Author(s): Evans AM
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Abstract There is widespread recognition that the ingestion of a meal is associated with a number of physiologic changes (gastric pH, gastric emptying, hepatic blood flow, etc.) that can significantly alter the rate and extent of drug absorption. It is also well recognized that the components of food can alter drug absorption through alterations in drug solubility. The nutritional status of a patient can also contribute to variability in the pharmacokinetics of certain drugs. The more recent finding that grapefruit juice can increase the bioavailability of certain drugs, by reducing presystemic intestinal metabolism, has led to renewed interest in the area of 'food-drug interactions.' Particular interest has focused on the effects of the grapefruit flavonoid, naringin, and the furanocoumarin, 6',7'-dihydroxybergamottin, on the activity of intestinal CYP3A4. The possibility that grapefruit juice might affect drug absorption via an interaction with intestinal P-glycoprotein (P-gp) is also being explored. The growing use of herbal extracts and phytopharmaceuticals raises a new challenge-will the use of these products cause changes in the pharmacokinetics of 'conventional' drugs? As a case in point, consider the phytoestrogenic isoflavones, which are being promoted for a number of health benefits. Isoflavones such as genistein and daidzein can inhibit oxidative and conjugative metabolism in vitro and interact with transporters such as P-gp and the canalicular multispecific organic anion transporter. Given that P-gp and canalicular multispecific organic anion transporter are involved in the intestinal absorption and biliary excretion of a wide range of drugs and metabolites, it is reasonable to suspect that isoflavones may alter drug disposition in humans. However, this possibility has not been explored.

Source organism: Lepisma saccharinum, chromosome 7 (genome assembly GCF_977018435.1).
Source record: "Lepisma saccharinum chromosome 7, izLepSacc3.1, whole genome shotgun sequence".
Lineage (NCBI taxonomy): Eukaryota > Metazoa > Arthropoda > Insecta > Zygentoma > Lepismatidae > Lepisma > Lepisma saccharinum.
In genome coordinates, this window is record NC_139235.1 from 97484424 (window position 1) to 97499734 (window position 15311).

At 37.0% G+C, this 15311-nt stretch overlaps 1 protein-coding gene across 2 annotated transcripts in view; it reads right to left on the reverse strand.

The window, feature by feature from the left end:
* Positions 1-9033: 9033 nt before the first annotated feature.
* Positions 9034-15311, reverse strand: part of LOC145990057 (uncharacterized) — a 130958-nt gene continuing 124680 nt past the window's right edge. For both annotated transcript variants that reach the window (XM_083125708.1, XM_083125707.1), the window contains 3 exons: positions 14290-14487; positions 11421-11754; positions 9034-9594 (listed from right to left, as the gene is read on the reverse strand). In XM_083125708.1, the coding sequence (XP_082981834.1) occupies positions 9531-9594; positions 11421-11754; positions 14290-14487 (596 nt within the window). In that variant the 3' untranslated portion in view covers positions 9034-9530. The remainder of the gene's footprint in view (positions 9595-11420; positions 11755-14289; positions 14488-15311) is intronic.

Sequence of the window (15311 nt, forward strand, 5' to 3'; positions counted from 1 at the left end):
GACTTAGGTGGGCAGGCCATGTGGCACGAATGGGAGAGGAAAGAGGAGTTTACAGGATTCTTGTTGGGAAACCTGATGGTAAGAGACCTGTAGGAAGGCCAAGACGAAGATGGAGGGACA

This article was published in Ther Drug Monit
and referenced in Advances in Robotics & Automation